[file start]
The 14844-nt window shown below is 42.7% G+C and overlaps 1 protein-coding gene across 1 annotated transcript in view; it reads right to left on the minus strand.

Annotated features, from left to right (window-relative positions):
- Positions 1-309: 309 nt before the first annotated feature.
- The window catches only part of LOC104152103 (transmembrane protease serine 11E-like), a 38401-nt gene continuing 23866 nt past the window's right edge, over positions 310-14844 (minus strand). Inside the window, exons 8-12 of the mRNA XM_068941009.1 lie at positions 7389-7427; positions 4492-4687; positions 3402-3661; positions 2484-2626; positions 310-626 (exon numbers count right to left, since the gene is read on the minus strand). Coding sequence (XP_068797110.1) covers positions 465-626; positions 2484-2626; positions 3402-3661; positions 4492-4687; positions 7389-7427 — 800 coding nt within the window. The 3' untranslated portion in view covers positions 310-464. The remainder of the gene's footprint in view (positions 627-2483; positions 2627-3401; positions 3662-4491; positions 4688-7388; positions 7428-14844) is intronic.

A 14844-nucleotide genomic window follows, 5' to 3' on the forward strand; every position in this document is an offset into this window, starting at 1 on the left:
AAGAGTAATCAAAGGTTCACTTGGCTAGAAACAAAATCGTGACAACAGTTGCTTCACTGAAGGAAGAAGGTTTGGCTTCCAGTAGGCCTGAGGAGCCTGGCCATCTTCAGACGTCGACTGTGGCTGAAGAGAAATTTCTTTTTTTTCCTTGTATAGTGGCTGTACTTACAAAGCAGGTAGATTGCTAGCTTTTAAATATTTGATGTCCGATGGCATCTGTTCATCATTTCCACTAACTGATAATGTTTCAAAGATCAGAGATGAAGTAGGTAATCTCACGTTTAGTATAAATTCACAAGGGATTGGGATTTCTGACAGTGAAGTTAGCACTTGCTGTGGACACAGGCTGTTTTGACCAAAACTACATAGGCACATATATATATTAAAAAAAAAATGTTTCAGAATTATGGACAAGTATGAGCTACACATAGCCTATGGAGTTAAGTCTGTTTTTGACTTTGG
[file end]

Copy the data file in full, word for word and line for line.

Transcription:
The 14844-nt window shown below is 42.7% G+C and overlaps 1 protein-coding gene across 1 annotated transcript in view; it reads right to left on the minus strand.

Annotated features, from left to right (window-relative positions):
- Positions 1-309: 309 nt before the first annotated feature.
- The window catches only part of LOC104152103 (transmembrane protease serine 11E-like), a 38401-nt gene continuing 23866 nt past the window's right edge, over positions 310-14844 (minus strand). Inside the window, exons 8-12 of the mRNA XM_068941009.1 lie at positions 7389-7427; positions 4492-4687; positions 3402-3661; positions 2484-2626; positions 310-626 (exon numbers count right to left, since the gene is read on the minus strand). Coding sequence (XP_068797110.1) covers positions 465-626; positions 2484-2626; positions 3402-3661; positions 4492-4687; positions 7389-7427 — 800 coding nt within the window. The 3' untranslated portion in view covers positions 310-464. The remainder of the gene's footprint in view (positions 627-2483; positions 2627-3401; positions 3662-4491; positions 4688-7388; positions 7428-14844) is intronic.

A 14844-nucleotide genomic window follows, 5' to 3' on the forward strand; every position in this document is an offset into this window, starting at 1 on the left:
AAGAGTAATCAAAGGTTCACTTGGCTAGAAACAAAATCGTGACAACAGTTGCTTCACTGAAGGAAGAAGGTTTGGCTTCCAGTAGGCCTGAGGAGCCTGGCCATCTTCAGACGTCGACTGTGGCTGAAGAGAAATTTCTTTTTTTTCCTTGTATAGTGGCTGTACTTACAAAGCAGGTAGATTGCTAGCTTTTAAATATTTGATGTCCGATGGCATCTGTTCATCATTTCCACTAACTGATAATGTTTCAAAGATCAGAGATGAAGTAGGTAATCTCACGTTTAGTATAAATTCACAAGGGATTGGGATTTCTGACAGTGAAGTTAGCACTTGCTGTGGACACAGGCTGTTTTGACCAAAACTACATAGGCACATATATATATTAAAAAAAAAATGTTTCAGAATTATGGACAAGTATGAGCTACACATAGCCTATGGAGTTAAGTCTGTTTTTGACTTTGG